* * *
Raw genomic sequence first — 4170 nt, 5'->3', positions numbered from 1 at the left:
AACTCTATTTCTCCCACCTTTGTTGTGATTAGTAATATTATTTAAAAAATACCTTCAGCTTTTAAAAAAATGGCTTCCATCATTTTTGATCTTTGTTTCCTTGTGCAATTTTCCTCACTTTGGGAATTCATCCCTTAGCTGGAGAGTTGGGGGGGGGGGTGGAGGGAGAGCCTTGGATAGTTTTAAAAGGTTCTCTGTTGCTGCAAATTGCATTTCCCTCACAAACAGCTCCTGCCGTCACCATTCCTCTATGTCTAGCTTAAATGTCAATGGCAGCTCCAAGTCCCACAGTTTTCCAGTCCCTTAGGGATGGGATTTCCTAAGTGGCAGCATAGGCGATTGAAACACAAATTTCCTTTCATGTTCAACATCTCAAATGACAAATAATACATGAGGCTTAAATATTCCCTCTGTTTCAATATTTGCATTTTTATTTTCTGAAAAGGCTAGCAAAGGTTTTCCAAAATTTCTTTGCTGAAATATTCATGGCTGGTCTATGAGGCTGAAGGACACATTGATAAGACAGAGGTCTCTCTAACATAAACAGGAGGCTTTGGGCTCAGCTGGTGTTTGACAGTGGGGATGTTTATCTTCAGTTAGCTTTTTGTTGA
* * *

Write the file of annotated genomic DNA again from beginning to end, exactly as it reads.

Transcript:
Raw genomic sequence first — 4170 nt, 5'->3', positions numbered from 1 at the left:
AACTCTATTTCTCCCACCTTTGTTGTGATTAGTAATATTATTTAAAAAATACCTTCAGCTTTTAAAAAAATGGCTTCCATCATTTTTGATCTTTGTTTCCTTGTGCAATTTTCCTCACTTTGGGAATTCATCCCTTAGCTGGAGAGTTGGGGGGGGGGGTGGAGGGAGAGCCTTGGATAGTTTTAAAAGGTTCTCTGTTGCTGCAAATTGCATTTCCCTCACAAACAGCTCCTGCCGTCACCATTCCTCTATGTCTAGCTTAAATGTCAATGGCAGCTCCAAGTCCCACAGTTTTCCAGTCCCTTAGGGATGGGATTTCCTAAGTGGCAGCATAGGCGATTGAAACACAAATTTCCTTTCATGTTCAACATCTCAAATGACAAATAATACATGAGGCTTAAATATTCCCTCTGTTTCAATATTTGCATTTTTATTTTCTGAAAAGGCTAGCAAAGGTTTTCCAAAATTTCTTTGCTGAAATATTCATGGCTGGTCTATGAGGCTGAAGGACACATTGATAAGACAGAGGTCTCTCTAACATAAACAGGAGGCTTTGGGCTCAGCTGGTGTTTGACAGTGGGGATGTTTATCTTCAGTTAGCTTTTTGTTGA